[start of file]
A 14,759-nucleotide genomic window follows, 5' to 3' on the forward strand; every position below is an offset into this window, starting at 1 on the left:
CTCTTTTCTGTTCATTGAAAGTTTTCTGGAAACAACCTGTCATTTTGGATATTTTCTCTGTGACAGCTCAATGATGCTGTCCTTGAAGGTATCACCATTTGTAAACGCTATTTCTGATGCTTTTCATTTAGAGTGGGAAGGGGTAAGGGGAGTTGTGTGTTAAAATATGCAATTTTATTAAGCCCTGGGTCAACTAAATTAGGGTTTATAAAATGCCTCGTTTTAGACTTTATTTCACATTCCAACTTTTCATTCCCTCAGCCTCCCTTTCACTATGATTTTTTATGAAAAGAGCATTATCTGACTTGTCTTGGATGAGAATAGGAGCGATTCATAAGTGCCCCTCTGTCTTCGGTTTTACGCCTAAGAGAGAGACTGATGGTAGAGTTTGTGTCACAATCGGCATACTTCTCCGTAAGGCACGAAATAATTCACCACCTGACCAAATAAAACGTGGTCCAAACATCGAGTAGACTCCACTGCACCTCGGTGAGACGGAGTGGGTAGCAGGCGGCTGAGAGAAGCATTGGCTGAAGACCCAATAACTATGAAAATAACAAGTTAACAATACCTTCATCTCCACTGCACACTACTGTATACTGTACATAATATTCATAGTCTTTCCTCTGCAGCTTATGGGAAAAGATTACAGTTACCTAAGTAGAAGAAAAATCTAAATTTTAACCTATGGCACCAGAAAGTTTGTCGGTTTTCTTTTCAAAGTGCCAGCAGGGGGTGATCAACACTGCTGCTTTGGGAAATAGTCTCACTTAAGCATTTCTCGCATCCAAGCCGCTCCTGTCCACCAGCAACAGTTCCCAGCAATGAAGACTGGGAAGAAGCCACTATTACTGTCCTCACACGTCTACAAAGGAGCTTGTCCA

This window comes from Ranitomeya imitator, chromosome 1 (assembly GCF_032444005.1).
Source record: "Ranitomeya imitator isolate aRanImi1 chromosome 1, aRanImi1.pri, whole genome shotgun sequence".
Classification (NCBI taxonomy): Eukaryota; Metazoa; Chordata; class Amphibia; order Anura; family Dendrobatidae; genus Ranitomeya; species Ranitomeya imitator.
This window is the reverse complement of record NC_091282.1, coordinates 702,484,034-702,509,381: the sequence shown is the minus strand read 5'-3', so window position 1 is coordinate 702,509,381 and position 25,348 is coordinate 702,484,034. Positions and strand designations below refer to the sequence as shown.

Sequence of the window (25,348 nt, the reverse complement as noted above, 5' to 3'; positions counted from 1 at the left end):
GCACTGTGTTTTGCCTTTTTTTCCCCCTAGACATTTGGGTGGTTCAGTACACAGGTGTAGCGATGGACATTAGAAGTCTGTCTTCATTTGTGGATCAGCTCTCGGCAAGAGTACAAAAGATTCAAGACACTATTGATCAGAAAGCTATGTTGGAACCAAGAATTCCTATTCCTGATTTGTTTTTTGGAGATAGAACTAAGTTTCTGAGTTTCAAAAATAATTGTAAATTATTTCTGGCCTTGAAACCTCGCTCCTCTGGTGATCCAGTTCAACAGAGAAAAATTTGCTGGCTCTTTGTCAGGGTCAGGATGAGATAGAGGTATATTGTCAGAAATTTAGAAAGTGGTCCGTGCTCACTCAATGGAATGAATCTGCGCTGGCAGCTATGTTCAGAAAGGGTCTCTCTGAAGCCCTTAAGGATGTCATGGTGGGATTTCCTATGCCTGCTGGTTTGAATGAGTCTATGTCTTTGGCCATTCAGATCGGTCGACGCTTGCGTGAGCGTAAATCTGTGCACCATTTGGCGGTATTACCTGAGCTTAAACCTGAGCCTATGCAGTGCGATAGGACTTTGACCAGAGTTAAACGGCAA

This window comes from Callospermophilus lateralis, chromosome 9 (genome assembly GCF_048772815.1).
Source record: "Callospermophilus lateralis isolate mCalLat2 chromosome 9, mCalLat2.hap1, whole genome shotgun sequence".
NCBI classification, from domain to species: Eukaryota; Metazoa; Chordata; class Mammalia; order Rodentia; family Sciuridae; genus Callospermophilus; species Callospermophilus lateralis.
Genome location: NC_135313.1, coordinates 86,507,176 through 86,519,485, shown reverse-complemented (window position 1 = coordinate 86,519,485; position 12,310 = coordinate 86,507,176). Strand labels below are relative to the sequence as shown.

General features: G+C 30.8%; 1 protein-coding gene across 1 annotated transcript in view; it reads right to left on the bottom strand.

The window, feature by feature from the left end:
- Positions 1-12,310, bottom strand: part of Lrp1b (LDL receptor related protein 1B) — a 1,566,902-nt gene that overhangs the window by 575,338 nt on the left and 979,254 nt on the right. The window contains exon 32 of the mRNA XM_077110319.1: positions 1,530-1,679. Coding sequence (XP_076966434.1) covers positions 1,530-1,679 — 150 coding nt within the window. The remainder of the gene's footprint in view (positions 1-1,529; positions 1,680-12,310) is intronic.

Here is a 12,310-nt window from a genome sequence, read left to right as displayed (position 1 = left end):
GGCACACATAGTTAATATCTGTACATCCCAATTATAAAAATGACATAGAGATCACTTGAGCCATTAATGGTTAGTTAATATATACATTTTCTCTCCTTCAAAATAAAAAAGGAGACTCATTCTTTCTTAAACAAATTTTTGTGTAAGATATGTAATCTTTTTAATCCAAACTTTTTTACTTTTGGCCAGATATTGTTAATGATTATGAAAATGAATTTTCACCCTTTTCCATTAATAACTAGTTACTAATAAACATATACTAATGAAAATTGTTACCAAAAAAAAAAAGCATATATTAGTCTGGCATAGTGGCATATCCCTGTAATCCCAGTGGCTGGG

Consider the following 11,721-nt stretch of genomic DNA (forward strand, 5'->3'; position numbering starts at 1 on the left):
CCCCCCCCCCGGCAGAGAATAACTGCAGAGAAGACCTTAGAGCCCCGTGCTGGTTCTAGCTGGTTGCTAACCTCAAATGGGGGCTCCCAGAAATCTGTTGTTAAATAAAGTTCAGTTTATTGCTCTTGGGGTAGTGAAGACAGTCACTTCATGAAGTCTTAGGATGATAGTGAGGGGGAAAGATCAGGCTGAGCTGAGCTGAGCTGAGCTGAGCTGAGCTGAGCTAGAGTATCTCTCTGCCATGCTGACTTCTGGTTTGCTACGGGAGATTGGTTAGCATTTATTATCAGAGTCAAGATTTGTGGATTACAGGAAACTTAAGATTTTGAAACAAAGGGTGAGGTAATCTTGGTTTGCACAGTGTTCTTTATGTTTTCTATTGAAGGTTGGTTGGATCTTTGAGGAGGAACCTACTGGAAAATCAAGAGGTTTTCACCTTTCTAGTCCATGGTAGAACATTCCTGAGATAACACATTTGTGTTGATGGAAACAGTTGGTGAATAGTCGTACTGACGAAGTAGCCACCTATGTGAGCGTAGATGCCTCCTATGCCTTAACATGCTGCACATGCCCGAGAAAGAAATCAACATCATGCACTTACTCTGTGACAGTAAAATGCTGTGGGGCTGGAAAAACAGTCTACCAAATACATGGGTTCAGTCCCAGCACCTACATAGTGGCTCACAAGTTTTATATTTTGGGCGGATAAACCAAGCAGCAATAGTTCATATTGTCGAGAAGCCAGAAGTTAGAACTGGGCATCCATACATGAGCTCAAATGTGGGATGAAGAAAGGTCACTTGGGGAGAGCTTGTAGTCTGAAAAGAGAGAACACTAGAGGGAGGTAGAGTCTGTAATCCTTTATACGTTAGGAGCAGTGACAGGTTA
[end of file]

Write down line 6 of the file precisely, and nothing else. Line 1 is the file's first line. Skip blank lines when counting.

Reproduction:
This window is the reverse complement of record NC_091282.1, coordinates 702,484,034-702,509,381: the sequence shown is the minus strand read 5'-3', so window position 1 is coordinate 702,509,381 and position 25,348 is coordinate 702,484,034. Positions and strand designations below refer to the sequence as shown.